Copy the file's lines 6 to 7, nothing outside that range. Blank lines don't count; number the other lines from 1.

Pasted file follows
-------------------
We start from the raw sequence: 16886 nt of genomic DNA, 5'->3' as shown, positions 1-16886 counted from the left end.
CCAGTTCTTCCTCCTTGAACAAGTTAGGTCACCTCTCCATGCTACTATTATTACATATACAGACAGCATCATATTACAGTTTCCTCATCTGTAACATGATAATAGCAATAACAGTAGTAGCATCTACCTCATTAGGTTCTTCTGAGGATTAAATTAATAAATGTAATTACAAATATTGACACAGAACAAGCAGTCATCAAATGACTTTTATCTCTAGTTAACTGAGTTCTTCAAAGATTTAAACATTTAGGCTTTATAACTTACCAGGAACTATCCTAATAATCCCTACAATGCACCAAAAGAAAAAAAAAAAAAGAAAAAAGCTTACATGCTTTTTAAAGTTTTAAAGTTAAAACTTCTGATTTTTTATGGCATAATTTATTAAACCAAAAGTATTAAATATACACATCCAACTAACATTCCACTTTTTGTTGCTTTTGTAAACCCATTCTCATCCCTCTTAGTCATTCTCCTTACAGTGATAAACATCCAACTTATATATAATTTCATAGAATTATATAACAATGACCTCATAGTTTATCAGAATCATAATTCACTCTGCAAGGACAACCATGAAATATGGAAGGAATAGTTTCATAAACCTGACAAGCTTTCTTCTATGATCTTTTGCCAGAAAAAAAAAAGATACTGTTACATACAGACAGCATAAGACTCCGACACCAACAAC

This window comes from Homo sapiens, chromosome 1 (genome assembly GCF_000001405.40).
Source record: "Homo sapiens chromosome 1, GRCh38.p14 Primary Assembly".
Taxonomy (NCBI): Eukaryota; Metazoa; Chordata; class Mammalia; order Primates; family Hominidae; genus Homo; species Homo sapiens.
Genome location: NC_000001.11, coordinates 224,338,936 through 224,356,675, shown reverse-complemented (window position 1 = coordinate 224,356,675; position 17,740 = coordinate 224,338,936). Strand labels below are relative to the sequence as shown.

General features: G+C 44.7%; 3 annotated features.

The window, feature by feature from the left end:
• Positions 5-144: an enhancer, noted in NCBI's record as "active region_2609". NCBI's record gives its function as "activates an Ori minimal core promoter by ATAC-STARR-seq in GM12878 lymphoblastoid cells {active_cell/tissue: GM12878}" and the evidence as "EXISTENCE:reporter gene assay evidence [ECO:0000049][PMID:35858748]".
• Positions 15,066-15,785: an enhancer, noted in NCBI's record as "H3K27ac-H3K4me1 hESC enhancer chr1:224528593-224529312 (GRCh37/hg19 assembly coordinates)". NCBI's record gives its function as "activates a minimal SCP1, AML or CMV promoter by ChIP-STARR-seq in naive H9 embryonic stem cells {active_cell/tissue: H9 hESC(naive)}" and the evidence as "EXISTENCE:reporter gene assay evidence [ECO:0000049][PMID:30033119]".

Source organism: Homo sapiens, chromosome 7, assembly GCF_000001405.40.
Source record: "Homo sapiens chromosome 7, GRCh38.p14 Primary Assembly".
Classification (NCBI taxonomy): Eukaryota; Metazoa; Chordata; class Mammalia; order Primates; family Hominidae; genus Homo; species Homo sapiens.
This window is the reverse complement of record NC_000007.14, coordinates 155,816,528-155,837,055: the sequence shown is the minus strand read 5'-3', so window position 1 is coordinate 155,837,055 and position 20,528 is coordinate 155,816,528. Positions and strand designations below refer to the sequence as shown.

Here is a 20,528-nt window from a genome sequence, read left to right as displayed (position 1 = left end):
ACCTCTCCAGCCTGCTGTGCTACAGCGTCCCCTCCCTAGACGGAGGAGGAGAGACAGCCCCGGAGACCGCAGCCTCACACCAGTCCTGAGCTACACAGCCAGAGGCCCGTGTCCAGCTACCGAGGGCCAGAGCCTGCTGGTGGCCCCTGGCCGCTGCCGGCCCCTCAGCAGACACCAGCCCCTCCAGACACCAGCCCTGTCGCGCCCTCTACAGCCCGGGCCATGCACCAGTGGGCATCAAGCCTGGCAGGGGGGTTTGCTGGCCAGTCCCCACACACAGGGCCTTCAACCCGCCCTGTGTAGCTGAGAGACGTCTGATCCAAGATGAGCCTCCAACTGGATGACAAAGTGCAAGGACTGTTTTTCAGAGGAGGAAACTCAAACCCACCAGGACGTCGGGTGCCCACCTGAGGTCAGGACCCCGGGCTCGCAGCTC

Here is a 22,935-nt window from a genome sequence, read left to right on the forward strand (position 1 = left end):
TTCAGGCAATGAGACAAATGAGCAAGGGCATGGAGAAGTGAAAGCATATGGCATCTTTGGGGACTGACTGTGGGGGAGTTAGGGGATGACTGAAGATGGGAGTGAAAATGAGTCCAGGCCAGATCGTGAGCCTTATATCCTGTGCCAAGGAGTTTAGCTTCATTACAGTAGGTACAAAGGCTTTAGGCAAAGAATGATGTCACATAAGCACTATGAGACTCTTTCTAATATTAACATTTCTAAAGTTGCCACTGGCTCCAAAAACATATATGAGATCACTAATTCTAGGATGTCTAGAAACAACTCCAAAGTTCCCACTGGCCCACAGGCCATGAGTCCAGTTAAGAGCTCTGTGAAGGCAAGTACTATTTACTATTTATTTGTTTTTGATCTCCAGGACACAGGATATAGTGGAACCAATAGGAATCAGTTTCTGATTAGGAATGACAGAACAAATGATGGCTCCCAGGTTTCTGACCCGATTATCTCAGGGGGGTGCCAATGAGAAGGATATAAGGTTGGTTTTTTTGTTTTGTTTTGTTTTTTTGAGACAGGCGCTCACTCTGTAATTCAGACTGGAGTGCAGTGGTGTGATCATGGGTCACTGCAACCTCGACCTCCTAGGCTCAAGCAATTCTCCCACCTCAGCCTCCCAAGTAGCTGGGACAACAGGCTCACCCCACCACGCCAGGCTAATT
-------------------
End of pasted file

Genome location: NC_000001.11, coordinates 224,338,936 through 224,356,675, shown reverse-complemented (window position 1 = coordinate 224,356,675; position 17,740 = coordinate 224,338,936). Strand labels below are relative to the sequence as shown.

General features: G+C 44.7%; 3 annotated features.